The Pulitzer Prize-winning play is set in the mid-1980s, and follows three overlapping plotlines. The first involves Prior Walter (Christian Borle), a gay man living with AIDS, who after being abandoned by his lover Louis (Zachary Quinto), is visited by an angel (Robin Weigert) proclaiming that Prior is a prophet with a message to deliver to the world.
The second storyline concerns the dissolution of the marriage between the Valium-addicted Harper Pitt (Zoe Kazan) and her closeted Mormon husband Joe (Bill Heck), who embarks upon an affair with Louis. The third plotline centers on Joe's mentor, the legendary attorney Roy Cohn (Frank Wood), who is diagnosed with AIDS, and, while in the hospital is attended to by nurse Belize (Billy Porter) -- Prior's former lover -- and haunted by the ghost of Ethel Rosenberg (Robin Bartlett), whom he helped send to the electric chair back in 1953.
Greif's overall production flows well, although the conceit of showing the stagehands move around the various walls and furniture within Mark Wendland's set design is occasionally distracting. Wendall K. Harrington's projection design, however, proves an asset as it helps to suggest several of the play's numerous locales in a simple yet evocative manner.
Quinto -- best known for his work as Sylar on the TV series Heroes and as Spock in the Star Trek film reboot -- makes an impressive New York stage debut as the guilt-ridden Louis. His anguish is palpable, and the character's tendency to launch into political rants is quite clearly seen in Quinto's interpretation as a defense mechanism that helps Louis to cover up his own sense of personal failure. The actor tackles with aplomb a lengthy and complex monologue that Louis delivers while sitting in a café with Belize. In addition, the charismatic performer has a high degree of sexual chemistry with Heck; Louis and Joe's eventual affair seems inevitable from their first encounter.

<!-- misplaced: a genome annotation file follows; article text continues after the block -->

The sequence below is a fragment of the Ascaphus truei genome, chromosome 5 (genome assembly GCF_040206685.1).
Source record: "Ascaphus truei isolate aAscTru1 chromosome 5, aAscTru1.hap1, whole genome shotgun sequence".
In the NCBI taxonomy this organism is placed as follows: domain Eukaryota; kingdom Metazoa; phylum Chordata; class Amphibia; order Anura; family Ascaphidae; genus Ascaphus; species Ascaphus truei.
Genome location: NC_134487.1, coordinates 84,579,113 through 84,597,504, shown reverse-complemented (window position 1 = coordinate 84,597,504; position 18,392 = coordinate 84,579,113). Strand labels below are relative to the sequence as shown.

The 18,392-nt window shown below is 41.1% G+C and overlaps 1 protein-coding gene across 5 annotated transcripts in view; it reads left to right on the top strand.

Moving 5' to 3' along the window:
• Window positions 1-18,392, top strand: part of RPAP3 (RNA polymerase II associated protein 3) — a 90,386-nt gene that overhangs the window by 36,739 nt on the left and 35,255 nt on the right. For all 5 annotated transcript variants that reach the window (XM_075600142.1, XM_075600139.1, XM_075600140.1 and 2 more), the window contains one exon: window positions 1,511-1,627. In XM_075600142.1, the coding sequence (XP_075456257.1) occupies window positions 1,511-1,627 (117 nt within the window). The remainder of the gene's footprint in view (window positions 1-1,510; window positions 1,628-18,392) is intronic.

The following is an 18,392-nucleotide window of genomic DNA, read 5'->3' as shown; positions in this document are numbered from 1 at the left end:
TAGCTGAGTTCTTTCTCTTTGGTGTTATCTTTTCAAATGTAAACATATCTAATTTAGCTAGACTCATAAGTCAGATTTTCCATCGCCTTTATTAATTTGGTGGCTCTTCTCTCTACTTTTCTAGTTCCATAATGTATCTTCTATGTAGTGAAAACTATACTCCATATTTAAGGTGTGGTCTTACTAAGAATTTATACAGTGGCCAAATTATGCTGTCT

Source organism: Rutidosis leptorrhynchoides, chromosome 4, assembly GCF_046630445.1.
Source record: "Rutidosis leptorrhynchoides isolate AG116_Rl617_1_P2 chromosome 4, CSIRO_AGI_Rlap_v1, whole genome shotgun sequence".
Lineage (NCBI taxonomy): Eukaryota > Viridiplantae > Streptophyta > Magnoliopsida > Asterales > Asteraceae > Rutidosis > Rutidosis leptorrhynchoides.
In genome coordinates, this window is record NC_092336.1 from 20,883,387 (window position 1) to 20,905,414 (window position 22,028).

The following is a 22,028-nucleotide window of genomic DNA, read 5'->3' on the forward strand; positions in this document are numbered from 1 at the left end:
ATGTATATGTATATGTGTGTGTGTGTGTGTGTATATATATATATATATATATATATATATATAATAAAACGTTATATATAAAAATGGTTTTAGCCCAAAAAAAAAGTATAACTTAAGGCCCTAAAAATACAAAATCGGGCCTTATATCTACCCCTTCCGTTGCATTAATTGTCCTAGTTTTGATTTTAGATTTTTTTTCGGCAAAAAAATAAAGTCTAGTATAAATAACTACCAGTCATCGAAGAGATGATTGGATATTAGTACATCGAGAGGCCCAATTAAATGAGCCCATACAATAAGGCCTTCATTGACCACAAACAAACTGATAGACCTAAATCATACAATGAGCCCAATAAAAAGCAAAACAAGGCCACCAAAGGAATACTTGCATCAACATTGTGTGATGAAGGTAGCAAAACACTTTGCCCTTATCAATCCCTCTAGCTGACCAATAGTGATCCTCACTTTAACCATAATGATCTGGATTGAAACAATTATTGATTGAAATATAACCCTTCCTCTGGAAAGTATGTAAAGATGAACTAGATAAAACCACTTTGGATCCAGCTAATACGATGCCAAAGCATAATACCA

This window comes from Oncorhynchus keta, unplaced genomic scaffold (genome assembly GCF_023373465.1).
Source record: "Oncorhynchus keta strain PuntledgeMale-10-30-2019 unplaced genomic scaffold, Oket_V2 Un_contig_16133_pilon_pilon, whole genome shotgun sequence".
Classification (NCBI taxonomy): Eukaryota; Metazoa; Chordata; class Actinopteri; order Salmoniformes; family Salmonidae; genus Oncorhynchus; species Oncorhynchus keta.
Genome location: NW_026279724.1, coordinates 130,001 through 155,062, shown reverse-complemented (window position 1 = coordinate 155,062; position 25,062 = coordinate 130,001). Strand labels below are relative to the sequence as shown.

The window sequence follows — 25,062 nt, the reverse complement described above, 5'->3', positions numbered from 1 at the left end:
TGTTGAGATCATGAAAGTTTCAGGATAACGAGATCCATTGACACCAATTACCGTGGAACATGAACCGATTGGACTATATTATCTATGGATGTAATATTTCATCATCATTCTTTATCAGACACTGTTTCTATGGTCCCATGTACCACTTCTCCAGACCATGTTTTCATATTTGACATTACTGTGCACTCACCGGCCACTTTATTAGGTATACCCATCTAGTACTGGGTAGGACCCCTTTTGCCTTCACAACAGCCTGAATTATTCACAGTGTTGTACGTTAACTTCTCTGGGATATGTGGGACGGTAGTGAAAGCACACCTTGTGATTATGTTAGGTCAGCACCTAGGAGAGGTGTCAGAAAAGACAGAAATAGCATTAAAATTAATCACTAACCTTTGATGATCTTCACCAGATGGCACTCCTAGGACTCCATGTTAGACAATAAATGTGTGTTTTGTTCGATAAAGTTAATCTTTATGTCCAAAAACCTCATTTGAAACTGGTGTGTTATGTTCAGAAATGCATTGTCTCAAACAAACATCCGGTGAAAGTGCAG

For his part, Heck ably demonstrates Joe's internal struggle to suppress his desires and his sense of confusion as he loses his moral compass. As Prior, Borle pushes too hard in the first half of the play, giving an overly melodramatic interpretation of key scenes, but is much better in the work's second half when Prior must decide what to do about the rather problematic prophecy that he's been given. Kazan tends to indicate Harper's emotional states more than she inhabits them, but the actress still manages to get across the character's overall arc, and her "threshold of revelation" encounter with Borle's Prior is nicely done.
Bartlett does a fine job in a variety of roles, which include Joe's mother, Hannah, and a rabbi who presides over the funeral of Louis' grandmother. Weigert is also effective in multiple parts, particularly as a Salt Lake City real estate agent and as a mannequin of a Mormon frontierswoman come to life. Porter captures the outward fierceness of Belize but could stand to deepen his portrayal so that he conveys more than just comic relief.
The production's main disappointment is Wood, who doesn't convey the proper sense of authority and entitlement that Cohn needs to possess, particularly in Millennium Approaches. The actor is more effective in Perestroika, as his character feels his control over his life slipping away. Throughout both parts of Angels, Wood repeatedly flicks out his tongue in a gesture that presumably is meant to indicate Cohn's snake-like manner, but it comes across as overly cartoonish.
All of the actors, of course, have to compete with memories of their stage and film predecessors. And if the current cast doesn't quite reach the same heights as Stephen Spinella (who won two Tony Awards as Prior in the original Broadway run), Al Pacino (who won an Emmy as Roy Cohn in the HBO miniseries version of Angels), or Meryl Streep (who appeared in various roles in the HBO version); they nevertheless work well together as an ensemble.